Young adult readers often love drama. As teenagers, they enjoy books that let them get inside the heads of protagonists, experiencing the story through their emotions, observations and struggles. This makes first-person point of view a popular choice for authors of young adult fiction. Although used less frequently, third-person narration creates vivid settings that reveal details to readers that a first-person narrator might not notice. Knowing the distinctions between first-person and third-person point of view in young adult fiction can help you better understand this versatile genre and gain ideas for your own projects aimed at the young adult audience.
Defining Point of View
In young adult novels, the primary difference between first- and third-person narration is the distance between the reader and the protagonist. In first-person point of view, a character from within the plot narrates the story using the pronoun "I." The audience listens to this character directly relate the events and has uninterrupted access to her emotions and reactions. In third-person point of view, an unnamed outside narrator tells the story, using the pronouns "he" and "she," achieving greater distance from the main character and a broader focus on the plot as a whole.
First-person is the most common viewpoint used in young adult fiction because it allows for greater intimacy between the reader and the protagonist. Because the main characters of these books are generally teens, direct access to their thoughts and emotions creates a sense of authenticity for the voice. Sometimes, authors choose to structure these books as a series of letters or diary entries. One example is Susan Beth Pfeffer's "Life As We Knew It," which takes the form of the protagonist's journal entries after an asteroid hits the moon and creates havoc on earth.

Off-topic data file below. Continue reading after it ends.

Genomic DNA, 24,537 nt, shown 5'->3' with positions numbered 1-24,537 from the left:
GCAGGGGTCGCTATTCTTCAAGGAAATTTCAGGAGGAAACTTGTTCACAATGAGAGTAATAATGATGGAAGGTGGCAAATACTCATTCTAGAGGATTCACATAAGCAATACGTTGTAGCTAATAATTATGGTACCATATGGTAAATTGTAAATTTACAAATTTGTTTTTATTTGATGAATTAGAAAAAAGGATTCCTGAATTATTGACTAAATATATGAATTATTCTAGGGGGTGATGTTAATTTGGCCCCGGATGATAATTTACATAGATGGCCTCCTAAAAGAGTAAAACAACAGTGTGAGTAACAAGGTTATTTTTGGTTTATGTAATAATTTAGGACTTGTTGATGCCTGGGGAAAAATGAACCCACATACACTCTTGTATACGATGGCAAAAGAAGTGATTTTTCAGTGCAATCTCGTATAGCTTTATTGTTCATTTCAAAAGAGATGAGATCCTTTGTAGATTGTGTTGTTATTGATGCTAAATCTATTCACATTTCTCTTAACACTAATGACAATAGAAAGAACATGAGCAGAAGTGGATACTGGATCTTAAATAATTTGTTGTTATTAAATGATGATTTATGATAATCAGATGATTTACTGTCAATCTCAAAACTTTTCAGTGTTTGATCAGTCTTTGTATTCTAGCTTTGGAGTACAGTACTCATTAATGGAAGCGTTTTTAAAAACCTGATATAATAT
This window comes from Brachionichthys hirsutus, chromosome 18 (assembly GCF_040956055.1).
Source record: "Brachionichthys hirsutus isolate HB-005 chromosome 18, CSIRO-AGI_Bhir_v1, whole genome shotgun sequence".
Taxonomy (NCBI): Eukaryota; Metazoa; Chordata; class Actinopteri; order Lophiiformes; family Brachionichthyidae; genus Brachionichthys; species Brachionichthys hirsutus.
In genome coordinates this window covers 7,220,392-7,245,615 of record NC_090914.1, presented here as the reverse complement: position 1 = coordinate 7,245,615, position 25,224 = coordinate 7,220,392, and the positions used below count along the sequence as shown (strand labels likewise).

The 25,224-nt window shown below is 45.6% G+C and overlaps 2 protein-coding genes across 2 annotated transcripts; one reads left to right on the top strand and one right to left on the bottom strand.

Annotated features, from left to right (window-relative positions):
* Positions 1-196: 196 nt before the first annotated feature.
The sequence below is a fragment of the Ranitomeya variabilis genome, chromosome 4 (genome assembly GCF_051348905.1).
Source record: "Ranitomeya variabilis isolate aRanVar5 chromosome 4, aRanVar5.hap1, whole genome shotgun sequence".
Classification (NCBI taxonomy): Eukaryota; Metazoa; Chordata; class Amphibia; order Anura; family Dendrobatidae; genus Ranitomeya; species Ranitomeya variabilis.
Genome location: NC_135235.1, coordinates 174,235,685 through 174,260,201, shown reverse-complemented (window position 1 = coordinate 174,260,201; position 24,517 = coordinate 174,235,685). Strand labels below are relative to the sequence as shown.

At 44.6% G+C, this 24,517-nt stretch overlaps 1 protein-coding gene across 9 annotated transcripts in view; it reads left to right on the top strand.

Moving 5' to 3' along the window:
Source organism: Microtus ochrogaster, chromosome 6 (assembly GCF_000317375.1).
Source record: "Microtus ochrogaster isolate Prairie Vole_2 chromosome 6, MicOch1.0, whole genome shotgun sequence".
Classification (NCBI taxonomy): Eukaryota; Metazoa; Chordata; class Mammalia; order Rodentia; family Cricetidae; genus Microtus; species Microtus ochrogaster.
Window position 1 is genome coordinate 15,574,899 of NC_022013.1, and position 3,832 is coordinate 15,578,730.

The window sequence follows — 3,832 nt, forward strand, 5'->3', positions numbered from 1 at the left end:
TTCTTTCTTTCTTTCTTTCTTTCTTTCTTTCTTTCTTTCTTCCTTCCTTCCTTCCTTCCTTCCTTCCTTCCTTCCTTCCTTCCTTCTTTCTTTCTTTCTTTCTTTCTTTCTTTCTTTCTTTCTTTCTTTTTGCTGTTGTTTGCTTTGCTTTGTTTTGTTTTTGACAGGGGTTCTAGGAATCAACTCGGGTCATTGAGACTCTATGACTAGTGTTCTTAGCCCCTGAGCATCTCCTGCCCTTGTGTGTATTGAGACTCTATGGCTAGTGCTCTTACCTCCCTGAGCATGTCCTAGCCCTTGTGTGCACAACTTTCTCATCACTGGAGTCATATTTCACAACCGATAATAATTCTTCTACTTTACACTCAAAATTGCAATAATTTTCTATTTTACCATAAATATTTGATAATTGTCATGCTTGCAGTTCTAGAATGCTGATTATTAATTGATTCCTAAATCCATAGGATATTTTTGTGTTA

According to young adult author K.L. Going, third-person is effective for writers who are "looking to create a distinct mood or tone." If the world of the story is so unusual that the protagonist would be limited in her ability to describe it, third-person point of view allows the author to transmit those details to audiences via an outside narrator. For example, the "American Girl" series requires third-person narration to accurately portray the stories' historical contexts. The "Harry Potter" books are also written in third-person, allowing audiences broader access to the details of Hogwarts' fantasy world.
Multiple Points of View
Some young adult novels use multiple narrators to combat the disadvantages of both first- and third-person points of view. Because first-person narrators limit the story to only the main character's viewpoint, some books feature other characters narrating parts of the story. Virginia Euwer Wolff uses 20 first-person voices in "Bat 6" to capture the viewpoints of two rival girls' basketball teams. Similarly, many authors have broadened third-person's characterization ability by using omniscient narrators. Ann Brashares's "The Sisterhood of the Traveling Pants" features the viewpoints of four friends, capturing their unique world views while still using third-person.